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The cat's out of the bag: Maryland-raised purse designer is a rising fashion star

Danielle DiFerdinando, owner and designer of Danielle Nicole handbags
Danielle DiFerdinando, owner and designer of Danielle Nicole handbags - handout photo
It was an elevator ride that lifted Danielle DiFerdinando to fashion success. 

One day a cosmetics buyer for luxury retailer Bergdorf Goodman asked the Maryland native where she bought her purse as they both were sharing an elevator in New York City. DiFerdinando said she made it herself. Impressed, the buyer asked if she could design a cosmetic bag for the store. Despite the fact that DiFerdinando had never made a cosmetic bag before, she jumped at the chance. 

“After I was stopped, I bought five different cosmetic bags that I liked so I could tear them apart to see how they were constructed,” DiFerdinando says. “I realized I needed to create something very unique in order to compete in the market.”

That’s when she came up with her line of cosmetic bags that also functioned as purses. “They were made out of high-end leather and served a dual purpose,” DiFerdinando says. 

Today, DiFerdinando’s purses are sold at Nordstrom, Macy’s, Piperlime and Cusp and around the world, including Japan, Canada, London, Hong Kong and Israel. Danielle Nicole handbags have gotten the endorsement of celebrities and style icons like Rachel Zoe. Oprah Winfrey purchased 5,500 Danielle Nicole handbags for her guests last fall. 

DiFerdinando, who hails from Ellicott City and is the daughter of Boardwalk Fresh Burger & Fries founder, is expanding her business to include jewelry. Though she lives in New York, she visits Baltimore once a month and is holding a trunk show in Towson May 9 to promote her new Diane line — named after her friend and entertainment reporter “Downtown” Diane Macklin.  DiFerdinando talked with BmoreMedia about what inspires her, what advice she has for budding entrepreneurs and what’s next for Danielle Nicole handbags.

BmoreMedia (BM): When the recession hit, you decided to switch from leather to alternative materials to make your bags more affordable. Tell me about that.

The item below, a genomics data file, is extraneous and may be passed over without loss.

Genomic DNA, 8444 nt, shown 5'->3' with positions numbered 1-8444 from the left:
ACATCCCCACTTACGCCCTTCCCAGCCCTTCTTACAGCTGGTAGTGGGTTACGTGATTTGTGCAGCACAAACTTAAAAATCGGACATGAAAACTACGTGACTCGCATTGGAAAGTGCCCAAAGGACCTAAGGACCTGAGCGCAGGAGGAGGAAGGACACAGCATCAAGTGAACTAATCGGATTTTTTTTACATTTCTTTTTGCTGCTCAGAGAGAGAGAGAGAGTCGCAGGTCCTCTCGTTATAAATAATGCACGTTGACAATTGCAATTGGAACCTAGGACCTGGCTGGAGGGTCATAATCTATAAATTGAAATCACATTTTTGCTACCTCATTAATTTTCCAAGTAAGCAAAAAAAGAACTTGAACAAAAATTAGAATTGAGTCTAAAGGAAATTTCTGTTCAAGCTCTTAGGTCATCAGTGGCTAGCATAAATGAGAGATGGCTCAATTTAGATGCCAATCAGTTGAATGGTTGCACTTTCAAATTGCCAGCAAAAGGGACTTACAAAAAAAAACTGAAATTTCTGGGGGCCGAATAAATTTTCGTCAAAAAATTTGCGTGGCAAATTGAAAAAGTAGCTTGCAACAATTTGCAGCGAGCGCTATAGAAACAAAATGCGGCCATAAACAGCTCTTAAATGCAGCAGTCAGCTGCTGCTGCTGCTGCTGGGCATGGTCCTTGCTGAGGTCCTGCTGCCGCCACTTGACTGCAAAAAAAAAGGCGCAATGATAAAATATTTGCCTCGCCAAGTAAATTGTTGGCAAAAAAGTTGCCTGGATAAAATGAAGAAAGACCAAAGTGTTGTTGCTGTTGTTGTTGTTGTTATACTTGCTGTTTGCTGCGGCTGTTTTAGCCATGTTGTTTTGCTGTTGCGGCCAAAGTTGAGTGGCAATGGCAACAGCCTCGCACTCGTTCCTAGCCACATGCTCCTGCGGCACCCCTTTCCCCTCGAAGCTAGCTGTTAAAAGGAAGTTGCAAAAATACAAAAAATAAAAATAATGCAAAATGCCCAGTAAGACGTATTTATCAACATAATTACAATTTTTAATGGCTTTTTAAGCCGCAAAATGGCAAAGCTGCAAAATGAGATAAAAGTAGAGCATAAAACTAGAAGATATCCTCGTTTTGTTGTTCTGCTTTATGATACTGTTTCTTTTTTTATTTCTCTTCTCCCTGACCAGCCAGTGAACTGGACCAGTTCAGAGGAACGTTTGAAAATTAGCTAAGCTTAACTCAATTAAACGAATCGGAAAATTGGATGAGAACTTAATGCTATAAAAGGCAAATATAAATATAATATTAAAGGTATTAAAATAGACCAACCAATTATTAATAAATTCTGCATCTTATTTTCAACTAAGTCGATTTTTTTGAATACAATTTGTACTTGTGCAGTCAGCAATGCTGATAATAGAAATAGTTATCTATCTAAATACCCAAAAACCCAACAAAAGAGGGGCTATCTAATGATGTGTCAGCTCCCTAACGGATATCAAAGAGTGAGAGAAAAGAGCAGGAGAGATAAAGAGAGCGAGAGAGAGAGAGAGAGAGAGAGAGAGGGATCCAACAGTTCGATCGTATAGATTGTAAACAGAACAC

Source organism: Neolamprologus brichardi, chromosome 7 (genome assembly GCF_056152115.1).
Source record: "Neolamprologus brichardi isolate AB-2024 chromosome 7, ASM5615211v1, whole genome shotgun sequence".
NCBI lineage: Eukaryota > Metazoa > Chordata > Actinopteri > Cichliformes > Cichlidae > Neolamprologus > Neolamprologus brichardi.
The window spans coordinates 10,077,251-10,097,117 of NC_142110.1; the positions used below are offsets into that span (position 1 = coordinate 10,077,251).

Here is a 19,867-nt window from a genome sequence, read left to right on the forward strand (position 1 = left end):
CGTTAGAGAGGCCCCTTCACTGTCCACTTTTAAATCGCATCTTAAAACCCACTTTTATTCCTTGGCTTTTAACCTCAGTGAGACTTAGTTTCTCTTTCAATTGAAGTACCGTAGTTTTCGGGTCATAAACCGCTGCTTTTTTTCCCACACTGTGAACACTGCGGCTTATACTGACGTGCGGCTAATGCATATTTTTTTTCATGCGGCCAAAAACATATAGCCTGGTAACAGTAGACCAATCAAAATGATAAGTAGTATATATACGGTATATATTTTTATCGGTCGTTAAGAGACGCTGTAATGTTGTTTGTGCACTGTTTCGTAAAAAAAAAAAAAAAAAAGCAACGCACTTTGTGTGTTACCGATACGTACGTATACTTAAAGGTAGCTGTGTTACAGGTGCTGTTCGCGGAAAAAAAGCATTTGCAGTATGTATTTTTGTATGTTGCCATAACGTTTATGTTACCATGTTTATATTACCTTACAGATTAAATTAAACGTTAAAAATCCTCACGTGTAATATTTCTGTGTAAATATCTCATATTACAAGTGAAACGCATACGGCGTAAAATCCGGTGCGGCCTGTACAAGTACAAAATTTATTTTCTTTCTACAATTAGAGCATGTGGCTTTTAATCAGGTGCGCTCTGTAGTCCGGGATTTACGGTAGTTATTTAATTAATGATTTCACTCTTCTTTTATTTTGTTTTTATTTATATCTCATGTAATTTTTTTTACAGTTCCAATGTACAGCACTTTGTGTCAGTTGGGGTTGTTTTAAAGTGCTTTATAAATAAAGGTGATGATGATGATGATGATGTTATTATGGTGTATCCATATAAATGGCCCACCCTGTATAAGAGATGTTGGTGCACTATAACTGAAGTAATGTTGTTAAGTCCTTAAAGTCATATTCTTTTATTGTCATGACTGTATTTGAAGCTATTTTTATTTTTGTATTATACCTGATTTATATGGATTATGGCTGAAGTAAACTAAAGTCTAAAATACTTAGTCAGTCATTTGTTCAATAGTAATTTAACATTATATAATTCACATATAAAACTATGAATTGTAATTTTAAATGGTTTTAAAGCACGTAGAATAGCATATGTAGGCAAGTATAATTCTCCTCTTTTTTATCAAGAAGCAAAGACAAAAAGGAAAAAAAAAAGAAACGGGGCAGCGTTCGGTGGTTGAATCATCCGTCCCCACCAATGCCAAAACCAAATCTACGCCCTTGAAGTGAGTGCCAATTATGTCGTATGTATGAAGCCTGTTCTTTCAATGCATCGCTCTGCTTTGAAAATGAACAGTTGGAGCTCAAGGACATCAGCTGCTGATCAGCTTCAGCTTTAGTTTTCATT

DiFerdinando (DD): My bags originally retailed between $600 and $1,000, which, outside of New York, is pretty pricey. So in order to make my handbags more accessible I started using non-leather materials. That way I was still able to bring the same unique designs, bold colors, and high-quality bags to my customers, but at an affordable price. Now all of my bags are less than $100. 

BM: How do you find the materials you use?

DD: My materials come from all over the world. I work with my vendors who help figure out what materials to use for each design while still making it affordable. I have lines coming out using straw, canvas and faux crocodile.

BM: What’s next for Danielle Nicole handbags?

DD: We’re launching a new cuff and bracelet line for the holiday season. Customers have always commented on how much they love the hardware on the bags, so we’re creating unique bracelets and cuffs with the hardware used in our designs. And then we have our spring, summer, and fall lines for 2013.

BM: What do you like about Baltimore?

DD: I love the diversity, the people, just the overall energy. And I love how so many different communities come together. It’s the heart of Maryland and will always be a part of me.

BM: What do you like to do when you’re here?

DD: I like to spend a lot of time with my family. But I also like to stop by Nordstrom in Towson. I talk to the salespeople to see what feedback they’re getting and Arundel Mills because I’m a bargain shopper. I love going to vintage shops in Ellicott City to get inspiration for future designs. And I make sure to go to Boardwalk Fries & Burgers because I can’t get that in New York. 

BM: What’s your advice for people hoping to start a business of their own?

DD: I think the biggest piece of advice is to have a clear vision and to be persistent. It’s also important to learn from your mistakes. You’re going to make them, and admitting it, learning from it, and moving on is key.

Katharine Schildt Scrivener is a freelance writer in Federal Hill. She authors the blog From A to Pink.

Photographs courtesy of Danielle Nicole.
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